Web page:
'Fast N' Loud' Puts New Vrooooom into Junked Vintage Autos
Buy cheap, restore quickly, sell at a handsome profit and repeat.
There's your prevalent cable reality series premise in a nutshell, with Discovery Channel's Dallas-based Fast N' Loud spotlighting junked-out autos and a pair of bearded entrepreneurs who also could have made a few bucks as extras on History's Hatfields & McCoys.
"We turn rust into gold," Gas Monkey Garage owner Richard Rawlings (above) asserts at the outset of Wednesday's one-hour series premiere at 10 p.m. ET.
His Michelangelo is scruffy Aaron Kaufmann (left), who perhaps could hide a few spark plugs in his fulsome facial hair. Together they traipse around Texas and nearby states in search of dilapidated vintage cars that Aaron and his crew can trick up.
There's the usual race to a made-for-TV deadline. Otherwise all will be lost. In this case, the boys must turn an 80-year-old Model A into a freshly painted, newly outfitted hot rod in their workspace in Dallas. The big Good Guys swap meet at Texas Motor Speedway is just nine days away and "we're going to have to race the clock every day to get it done," Aaron says with as much urgency as he can muster during the show's frequent talk-to-the-camera interludes.
It's not giving a whole lot away to tell you that Richard and Aaron succeed in this endeavor. Otherwise they'd be amateurs in over their heads, and that's a reality no-no when you're selling viewers on the overall expertise of a show's offbeat stars.
They're allowed to have setbacks, though. That's also part and parcel of the genre before those inevitable sunny skies outcomes — and just in the nick of time, too.
Richard and Aaron make other purchases during the opening hour, including a '53 Chevy and a Buick Riviera used in the Nicolas Cage movie Drive Angry and still outfitted with fake bullet holes. A little history of the cars is thrown in, which is both helpful and helps to fill the time.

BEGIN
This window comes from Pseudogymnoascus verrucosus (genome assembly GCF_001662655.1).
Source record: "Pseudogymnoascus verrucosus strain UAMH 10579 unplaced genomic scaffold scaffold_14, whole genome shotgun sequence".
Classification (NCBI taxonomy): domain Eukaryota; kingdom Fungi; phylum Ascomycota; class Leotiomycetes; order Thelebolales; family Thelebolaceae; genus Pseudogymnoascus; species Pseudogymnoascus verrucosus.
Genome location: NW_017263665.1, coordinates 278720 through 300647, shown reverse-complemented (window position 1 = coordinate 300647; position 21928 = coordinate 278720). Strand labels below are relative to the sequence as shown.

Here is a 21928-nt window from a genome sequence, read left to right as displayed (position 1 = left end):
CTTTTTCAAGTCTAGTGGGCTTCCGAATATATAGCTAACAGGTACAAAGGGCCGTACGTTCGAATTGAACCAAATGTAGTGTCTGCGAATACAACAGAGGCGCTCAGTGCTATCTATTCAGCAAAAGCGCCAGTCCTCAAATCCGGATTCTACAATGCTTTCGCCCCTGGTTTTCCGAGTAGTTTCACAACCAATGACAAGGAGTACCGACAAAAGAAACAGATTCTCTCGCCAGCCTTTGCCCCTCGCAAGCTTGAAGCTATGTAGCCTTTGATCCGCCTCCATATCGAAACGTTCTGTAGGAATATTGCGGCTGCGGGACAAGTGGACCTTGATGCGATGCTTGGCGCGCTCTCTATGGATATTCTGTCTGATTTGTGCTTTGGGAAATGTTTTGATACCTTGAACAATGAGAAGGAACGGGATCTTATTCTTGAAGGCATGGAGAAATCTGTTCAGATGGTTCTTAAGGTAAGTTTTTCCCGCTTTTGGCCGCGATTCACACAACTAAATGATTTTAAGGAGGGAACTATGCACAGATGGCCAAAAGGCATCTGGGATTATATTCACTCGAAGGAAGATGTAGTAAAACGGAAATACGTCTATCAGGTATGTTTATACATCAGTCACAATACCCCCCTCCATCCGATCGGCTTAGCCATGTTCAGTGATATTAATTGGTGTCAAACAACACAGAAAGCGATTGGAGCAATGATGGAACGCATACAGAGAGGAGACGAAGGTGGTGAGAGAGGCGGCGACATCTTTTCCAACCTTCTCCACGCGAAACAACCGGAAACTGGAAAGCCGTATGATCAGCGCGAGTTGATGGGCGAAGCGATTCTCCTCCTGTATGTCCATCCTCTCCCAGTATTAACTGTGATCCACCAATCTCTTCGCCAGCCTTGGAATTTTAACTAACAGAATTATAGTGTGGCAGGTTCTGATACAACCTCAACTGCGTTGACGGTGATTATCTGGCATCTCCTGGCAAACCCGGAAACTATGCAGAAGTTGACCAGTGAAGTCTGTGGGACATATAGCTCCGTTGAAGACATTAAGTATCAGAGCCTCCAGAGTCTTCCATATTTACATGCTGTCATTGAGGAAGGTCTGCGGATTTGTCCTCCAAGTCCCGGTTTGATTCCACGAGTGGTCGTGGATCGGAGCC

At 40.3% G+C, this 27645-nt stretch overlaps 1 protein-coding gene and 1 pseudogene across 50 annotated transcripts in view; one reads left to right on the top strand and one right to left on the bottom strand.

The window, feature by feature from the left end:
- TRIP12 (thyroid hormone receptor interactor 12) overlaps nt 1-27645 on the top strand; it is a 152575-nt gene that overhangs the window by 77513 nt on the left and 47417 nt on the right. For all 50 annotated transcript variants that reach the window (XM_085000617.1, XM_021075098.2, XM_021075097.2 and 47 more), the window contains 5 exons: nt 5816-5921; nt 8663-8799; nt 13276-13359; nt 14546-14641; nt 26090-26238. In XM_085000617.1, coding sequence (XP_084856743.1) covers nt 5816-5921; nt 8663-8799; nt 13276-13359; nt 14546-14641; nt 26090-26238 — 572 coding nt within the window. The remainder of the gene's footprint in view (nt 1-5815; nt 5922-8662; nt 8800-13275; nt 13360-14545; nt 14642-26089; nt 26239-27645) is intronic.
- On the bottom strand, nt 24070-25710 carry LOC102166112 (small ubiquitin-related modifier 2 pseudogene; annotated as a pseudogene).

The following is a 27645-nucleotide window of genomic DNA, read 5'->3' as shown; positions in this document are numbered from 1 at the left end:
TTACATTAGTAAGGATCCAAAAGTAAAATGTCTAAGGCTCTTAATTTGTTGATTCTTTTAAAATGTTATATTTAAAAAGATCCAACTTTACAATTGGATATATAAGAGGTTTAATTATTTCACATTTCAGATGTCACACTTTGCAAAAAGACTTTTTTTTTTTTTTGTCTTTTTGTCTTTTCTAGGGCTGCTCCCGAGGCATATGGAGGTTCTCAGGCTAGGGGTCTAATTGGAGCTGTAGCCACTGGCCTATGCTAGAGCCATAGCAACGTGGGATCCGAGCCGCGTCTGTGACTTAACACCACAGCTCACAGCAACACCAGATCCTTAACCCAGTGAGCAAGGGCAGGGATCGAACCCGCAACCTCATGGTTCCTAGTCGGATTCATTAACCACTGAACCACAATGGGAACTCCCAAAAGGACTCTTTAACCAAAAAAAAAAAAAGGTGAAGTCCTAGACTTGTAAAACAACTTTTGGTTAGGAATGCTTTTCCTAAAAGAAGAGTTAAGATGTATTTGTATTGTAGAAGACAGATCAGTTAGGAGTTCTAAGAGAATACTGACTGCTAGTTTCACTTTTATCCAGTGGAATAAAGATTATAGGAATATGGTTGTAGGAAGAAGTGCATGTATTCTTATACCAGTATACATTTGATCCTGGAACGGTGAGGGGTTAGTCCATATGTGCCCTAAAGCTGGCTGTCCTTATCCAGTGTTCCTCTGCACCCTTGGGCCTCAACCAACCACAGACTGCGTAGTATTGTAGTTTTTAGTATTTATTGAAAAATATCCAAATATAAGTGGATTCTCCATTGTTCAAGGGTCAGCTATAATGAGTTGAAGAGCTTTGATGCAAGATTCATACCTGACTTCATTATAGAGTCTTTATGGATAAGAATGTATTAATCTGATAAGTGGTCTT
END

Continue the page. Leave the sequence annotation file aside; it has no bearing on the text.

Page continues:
The stars of the show get along just fine, but there's occasionally a little soft-serve drama thrown in. As when Aaron lobbies for a more costly rehab while Richard balks a bit as the resident money man.
"This is where we always butt heads," he tells viewers. "Creative vision versus bottom line."
Fast N' Loud relies a little too much on pro forma talking to the camera. There also are the usual reality series redundancies, with one guy or the other regularly reminding the audience what they're up against, how they really need to make some money on this deal, etc., etc.
Still, the two leads are pretty engaging and the work they do is both impressive and interesting. It all comes down to the climactic swap meet, where Richard names the minimum price he'll need on the beautifully restored Model A in order to "pay the bills and put some money in the bank."
We're heading toward a done deal, of course. But it's some fun getting there and there'll be plenty more cars where these came from.
Read more by Ed Bark at unclebarky.com